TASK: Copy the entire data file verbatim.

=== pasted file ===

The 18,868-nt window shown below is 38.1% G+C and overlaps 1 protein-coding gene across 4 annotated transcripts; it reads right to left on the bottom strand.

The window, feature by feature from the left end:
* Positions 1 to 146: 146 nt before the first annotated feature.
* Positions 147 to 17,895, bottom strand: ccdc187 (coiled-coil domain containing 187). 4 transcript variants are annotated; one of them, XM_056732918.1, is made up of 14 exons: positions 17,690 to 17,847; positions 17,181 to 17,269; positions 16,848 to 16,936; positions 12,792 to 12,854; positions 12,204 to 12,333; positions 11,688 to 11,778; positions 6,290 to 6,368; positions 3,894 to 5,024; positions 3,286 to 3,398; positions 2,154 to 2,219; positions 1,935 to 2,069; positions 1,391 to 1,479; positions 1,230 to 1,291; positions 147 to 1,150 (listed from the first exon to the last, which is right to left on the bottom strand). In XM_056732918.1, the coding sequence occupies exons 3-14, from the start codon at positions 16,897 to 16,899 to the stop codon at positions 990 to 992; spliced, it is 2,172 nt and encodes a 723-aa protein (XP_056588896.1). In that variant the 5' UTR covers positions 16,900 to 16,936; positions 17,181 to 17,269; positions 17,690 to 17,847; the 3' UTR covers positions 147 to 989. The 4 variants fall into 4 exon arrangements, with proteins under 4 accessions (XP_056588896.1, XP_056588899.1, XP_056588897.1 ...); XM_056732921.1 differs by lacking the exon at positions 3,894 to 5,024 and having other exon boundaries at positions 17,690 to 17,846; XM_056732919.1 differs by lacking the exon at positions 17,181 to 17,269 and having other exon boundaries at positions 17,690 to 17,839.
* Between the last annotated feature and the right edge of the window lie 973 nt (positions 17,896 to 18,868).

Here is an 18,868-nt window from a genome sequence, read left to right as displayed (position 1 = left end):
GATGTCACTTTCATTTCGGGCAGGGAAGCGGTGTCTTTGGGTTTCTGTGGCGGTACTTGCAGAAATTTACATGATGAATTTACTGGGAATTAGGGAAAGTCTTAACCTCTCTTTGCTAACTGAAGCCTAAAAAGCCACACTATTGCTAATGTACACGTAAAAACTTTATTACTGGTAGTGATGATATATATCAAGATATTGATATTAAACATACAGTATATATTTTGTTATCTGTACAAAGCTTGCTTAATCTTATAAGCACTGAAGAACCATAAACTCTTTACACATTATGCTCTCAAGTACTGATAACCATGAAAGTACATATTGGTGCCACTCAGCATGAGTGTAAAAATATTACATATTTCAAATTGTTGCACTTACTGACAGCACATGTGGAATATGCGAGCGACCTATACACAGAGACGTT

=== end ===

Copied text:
The 18,868-nt window shown below is 38.1% G+C and overlaps 1 protein-coding gene across 4 annotated transcripts; it reads right to left on the bottom strand.

The window, feature by feature from the left end:
* Positions 1 to 146: 146 nt before the first annotated feature.
* Positions 147 to 17,895, bottom strand: ccdc187 (coiled-coil domain containing 187). 4 transcript variants are annotated; one of them, XM_056732918.1, is made up of 14 exons: positions 17,690 to 17,847; positions 17,181 to 17,269; positions 16,848 to 16,936; positions 12,792 to 12,854; positions 12,204 to 12,333; positions 11,688 to 11,778; positions 6,290 to 6,368; positions 3,894 to 5,024; positions 3,286 to 3,398; positions 2,154 to 2,219; positions 1,935 to 2,069; positions 1,391 to 1,479; positions 1,230 to 1,291; positions 147 to 1,150 (listed from the first exon to the last, which is right to left on the bottom strand). In XM_056732918.1, the coding sequence occupies exons 3-14, from the start codon at positions 16,897 to 16,899 to the stop codon at positions 990 to 992; spliced, it is 2,172 nt and encodes a 723-aa protein (XP_056588896.1). In that variant the 5' UTR covers positions 16,900 to 16,936; positions 17,181 to 17,269; positions 17,690 to 17,847; the 3' UTR covers positions 147 to 989. The 4 variants fall into 4 exon arrangements, with proteins under 4 accessions (XP_056588896.1, XP_056588899.1, XP_056588897.1 ...); XM_056732921.1 differs by lacking the exon at positions 3,894 to 5,024 and having other exon boundaries at positions 17,690 to 17,846; XM_056732919.1 differs by lacking the exon at positions 17,181 to 17,269 and having other exon boundaries at positions 17,690 to 17,839.
* Between the last annotated feature and the right edge of the window lie 973 nt (positions 17,896 to 18,868).

Here is an 18,868-nt window from a genome sequence, read left to right as displayed (position 1 = left end):
GATGTCACTTTCATTTCGGGCAGGGAAGCGGTGTCTTTGGGTTTCTGTGGCGGTACTTGCAGAAATTTACATGATGAATTTACTGGGAATTAGGGAAAGTCTTAACCTCTCTTTGCTAACTGAAGCCTAAAAAGCCACACTATTGCTAATGTACACGTAAAAACTTTATTACTGGTAGTGATGATATATATCAAGATATTGATATTAAACATACAGTATATATTTTGTTATCTGTACAAAGCTTGCTTAATCTTATAAGCACTGAAGAACCATAAACTCTTTACACATTATGCTCTCAAGTACTGATAACCATGAAAGTACATATTGGTGCCACTCAGCATGAGTGTAAAAATATTACATATTTCAAATTGTTGCACTTACTGACAGCACATGTGGAATATGCGAGCGACCTATACACAGAGACGTT